‘Classical art is like a designer piece, never for masses’ | The Financial Express

‘Classical art is like a designer piece, never for masses’

Kuchipudi maestra Kaushalya Reddy speaks about her love for the craft, how the dance form has changed over the years, and the financial hardships many artistes have to face

‘Classical art is like a designer piece, never for masses'
Kaushalya Reddy and Drs. Raja Radha Reddy Family

“We are responsible for bringing Kuchipudi to the cultural map of the world,” says Kaushalya Reddy of the Raja Radha and Kaushalya Reddy trio. And rightly so, the dancing trio is not just credited with popularising this classical dance form from Andhra Pradesh but also training scores under their guardianship at their Natya Tarangini dance school, which they have been running in the national capital region since 1976. Another Natya Tarangini school has been operating in Hyderabad since 2007. Kaushalya Reddy also spearheads the Parampara series in Delhi, which showcases different classical dance and music forms performed by maestros in their fields, attracting a sizeable audience.

In an interview with FE, the Kuchipudi exponent spoke about her love for the craft, how the dance form has changed over the years, and the financial hardships several classical artists have to go through in the quest for this art. Edited excerpts:

Kuchipudi is an ancient classical dance form. How has it transformed since you have been performing?

Kuchipudi has been evolving constantly and that is how it should be to keep up with time. Going abroad and performing internationally also help here. When we go out and see international artistes perform, their long warm-up sessions, the proper entry and exit, lighting, costumes, everything, there is a lot to learn. For example, lighting did not matter much in those days, but now its prominence has increased. The costumes, too, are now tailored such that they do not cause any hindrance while performing. Makeup, too, has changed over the years.

How does a classical art form change with time while retaining its original essence?

It is not that tough. Guruji often says, “Dance is like a river. The old water flows out for the newer one to take its place. The same holds true for us. But the thing that is important is to keep our banks intact, which includes the grammar, audibles, mudras, etc.” When you use different music mediums for the traditional Kuchipudi dance, it becomes far easier for the audience to connect. Once our daughter performed on English music, which the audience found great and far easier to connect with.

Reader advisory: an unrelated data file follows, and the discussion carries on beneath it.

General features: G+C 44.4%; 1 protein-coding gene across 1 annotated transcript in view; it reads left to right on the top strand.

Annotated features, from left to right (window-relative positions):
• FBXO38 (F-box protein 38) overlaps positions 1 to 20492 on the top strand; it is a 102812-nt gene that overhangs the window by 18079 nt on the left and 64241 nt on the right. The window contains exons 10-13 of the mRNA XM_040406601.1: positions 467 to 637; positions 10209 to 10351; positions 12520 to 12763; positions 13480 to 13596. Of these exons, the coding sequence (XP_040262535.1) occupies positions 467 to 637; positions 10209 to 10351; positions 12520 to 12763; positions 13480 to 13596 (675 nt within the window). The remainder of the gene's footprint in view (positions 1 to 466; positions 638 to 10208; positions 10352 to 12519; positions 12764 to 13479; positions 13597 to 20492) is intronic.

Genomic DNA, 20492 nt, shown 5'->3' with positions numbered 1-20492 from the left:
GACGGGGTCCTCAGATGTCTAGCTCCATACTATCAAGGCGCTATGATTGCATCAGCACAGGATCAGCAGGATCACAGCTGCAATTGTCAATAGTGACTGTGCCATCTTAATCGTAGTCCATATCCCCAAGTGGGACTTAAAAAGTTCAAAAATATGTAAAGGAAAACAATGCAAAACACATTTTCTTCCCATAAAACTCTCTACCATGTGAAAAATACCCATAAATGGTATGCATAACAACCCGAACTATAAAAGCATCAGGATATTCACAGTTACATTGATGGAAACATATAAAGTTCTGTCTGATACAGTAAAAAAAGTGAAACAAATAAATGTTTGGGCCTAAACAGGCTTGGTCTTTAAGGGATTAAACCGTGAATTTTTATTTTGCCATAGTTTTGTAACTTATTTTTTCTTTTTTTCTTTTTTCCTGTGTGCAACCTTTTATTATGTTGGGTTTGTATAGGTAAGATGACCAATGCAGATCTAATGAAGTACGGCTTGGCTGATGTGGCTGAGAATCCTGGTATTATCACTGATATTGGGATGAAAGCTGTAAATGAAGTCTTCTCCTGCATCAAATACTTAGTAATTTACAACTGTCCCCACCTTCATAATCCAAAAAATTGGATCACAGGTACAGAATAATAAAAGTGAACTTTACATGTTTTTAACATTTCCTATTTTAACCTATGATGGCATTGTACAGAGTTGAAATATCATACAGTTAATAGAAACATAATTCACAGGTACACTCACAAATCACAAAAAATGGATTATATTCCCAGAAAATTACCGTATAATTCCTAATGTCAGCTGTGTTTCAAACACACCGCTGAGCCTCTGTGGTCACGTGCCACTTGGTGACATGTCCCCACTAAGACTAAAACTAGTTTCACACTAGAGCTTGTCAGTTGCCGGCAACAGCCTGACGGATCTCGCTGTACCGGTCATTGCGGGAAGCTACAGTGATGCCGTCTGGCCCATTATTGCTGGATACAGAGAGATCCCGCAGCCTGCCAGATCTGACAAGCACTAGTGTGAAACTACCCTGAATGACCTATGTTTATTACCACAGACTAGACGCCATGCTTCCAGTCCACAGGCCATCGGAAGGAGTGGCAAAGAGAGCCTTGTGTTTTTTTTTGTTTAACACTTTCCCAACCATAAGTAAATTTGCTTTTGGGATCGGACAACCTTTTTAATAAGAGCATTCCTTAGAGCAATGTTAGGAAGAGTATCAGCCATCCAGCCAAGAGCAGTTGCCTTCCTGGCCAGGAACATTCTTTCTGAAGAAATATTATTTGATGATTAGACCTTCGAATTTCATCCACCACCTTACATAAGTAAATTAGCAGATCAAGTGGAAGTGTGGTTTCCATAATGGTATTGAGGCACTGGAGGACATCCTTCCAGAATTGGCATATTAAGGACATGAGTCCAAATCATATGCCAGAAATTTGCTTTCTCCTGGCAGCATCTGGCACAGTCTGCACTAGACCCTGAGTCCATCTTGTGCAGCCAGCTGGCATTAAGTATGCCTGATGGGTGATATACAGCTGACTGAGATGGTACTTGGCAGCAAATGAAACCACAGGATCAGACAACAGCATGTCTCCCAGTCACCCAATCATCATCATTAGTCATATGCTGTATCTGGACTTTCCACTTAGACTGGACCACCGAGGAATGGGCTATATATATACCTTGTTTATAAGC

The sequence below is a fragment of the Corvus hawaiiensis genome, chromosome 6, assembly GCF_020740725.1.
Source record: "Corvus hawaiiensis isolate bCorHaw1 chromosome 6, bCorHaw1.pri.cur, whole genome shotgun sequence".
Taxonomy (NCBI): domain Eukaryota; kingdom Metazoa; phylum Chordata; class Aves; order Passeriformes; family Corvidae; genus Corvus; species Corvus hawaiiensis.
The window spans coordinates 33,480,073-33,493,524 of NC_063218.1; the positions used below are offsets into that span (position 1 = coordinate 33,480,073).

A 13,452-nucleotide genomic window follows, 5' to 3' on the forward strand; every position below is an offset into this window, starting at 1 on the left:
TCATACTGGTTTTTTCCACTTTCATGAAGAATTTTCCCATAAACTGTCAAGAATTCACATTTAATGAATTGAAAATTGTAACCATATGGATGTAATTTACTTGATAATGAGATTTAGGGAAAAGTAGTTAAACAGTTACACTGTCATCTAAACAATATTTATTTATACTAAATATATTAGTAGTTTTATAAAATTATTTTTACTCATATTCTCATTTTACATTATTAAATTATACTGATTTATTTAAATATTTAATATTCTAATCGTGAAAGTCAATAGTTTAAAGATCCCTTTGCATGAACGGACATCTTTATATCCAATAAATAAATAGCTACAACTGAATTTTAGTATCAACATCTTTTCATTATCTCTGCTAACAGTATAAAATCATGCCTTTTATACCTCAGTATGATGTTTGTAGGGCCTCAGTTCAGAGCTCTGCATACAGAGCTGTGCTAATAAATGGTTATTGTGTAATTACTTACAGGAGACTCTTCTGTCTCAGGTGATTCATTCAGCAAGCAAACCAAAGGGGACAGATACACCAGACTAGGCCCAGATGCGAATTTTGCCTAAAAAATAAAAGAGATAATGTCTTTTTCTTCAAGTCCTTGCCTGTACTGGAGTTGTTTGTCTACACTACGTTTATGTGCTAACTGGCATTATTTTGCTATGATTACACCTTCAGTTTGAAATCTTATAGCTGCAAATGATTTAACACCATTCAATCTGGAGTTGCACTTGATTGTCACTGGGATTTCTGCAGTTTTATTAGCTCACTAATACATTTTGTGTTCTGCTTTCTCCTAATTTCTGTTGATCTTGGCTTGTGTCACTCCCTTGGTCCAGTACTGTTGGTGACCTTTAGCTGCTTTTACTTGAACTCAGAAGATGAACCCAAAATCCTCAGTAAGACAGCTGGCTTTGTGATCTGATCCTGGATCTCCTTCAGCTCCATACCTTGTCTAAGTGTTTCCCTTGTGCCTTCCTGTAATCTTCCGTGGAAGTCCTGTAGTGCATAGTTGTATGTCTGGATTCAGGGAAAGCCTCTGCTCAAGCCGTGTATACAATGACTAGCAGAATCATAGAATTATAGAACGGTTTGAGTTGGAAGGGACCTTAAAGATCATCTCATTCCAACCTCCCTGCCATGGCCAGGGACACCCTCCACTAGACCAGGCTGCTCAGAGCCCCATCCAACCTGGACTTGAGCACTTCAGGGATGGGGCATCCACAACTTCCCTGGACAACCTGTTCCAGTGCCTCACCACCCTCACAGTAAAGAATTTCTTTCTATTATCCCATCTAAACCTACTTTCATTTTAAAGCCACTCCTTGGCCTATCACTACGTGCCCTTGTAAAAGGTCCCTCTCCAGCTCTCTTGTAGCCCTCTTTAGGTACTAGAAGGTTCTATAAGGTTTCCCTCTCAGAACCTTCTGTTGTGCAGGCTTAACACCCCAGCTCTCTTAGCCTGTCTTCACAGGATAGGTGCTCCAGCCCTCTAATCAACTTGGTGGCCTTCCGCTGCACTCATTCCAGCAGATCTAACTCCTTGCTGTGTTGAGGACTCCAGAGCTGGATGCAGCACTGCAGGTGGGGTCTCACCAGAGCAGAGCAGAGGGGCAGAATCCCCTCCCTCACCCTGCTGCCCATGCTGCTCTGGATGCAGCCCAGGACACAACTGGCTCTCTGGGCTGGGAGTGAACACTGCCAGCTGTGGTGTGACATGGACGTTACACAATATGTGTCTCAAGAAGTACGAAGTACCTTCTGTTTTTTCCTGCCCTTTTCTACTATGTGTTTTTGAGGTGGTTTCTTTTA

Also when Rajaji choreographs at Natya Tarangini, he involves his students. That helps understand how the newer generation thinks, and to keep up with time.

How do you make Kuchipudi, intrinsic to Andhra Pradesh, palatable to a global audience?

It totally depends on the artiste. You need to be smart and clever enough to know which items would work for what audience. For example, when we go to Madras, we perform heavy and intricate work to show our mastery of skills and intellectuality. But that won’t work everywhere.

When a performer steps on the stage, she is not just performing for herself. The idea is, through your performance, you elevate the audience to a level that you and they are one, so that they enjoy and so do you. So it is a two-way job, and cannot be one-way traffic.

Has Kuchipudi’s popularity changed over the years, in terms of audiences and people enrolling to learn?

Classical art is never for the masses. It can never be compared to, say, folk or Bollywood dance. Classical dance is like a designer piece and not a mass piece. It is a very exclusive art.

There are many people who come to us to learn saying they wish to enter Bollywood. The dancing skills of actresses like Vyjayanthimala and Hema Malini, both classical dancers, inspire here. But it is never a one or two years’ thing but needs consistent practice for years.

Choreographer Ashley Lobo once told Rajaji, “I want all my students who are learning Western dance to also learn classical dance as it is the mother of all arts.”

A problem that several classical dancers face is the lack of earning avenues. How do you look at it?

Yes, it is a problem. These days, many artistes even pay to perform. Many organisers also take undue advantage of the situation. Also, the dance in itself is an expensive proposition, given its costumes, jewellry, etc. All this is true. But, if you believe in yourself and are completely dedicated to the craft, you will make money at the end of the day. It is only in the initial period that you face that kind of hardship, which is prevalent in other professions, too. It is that initial grind that everyone has to go through irrespective of the field. But once you are an established artist, things will change for you, and then you command money. But till then, you have to be a bit patient, believe in yourself, and continue doing what you are passionate about.

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First published on: 29-01-2023 at 02:30 IST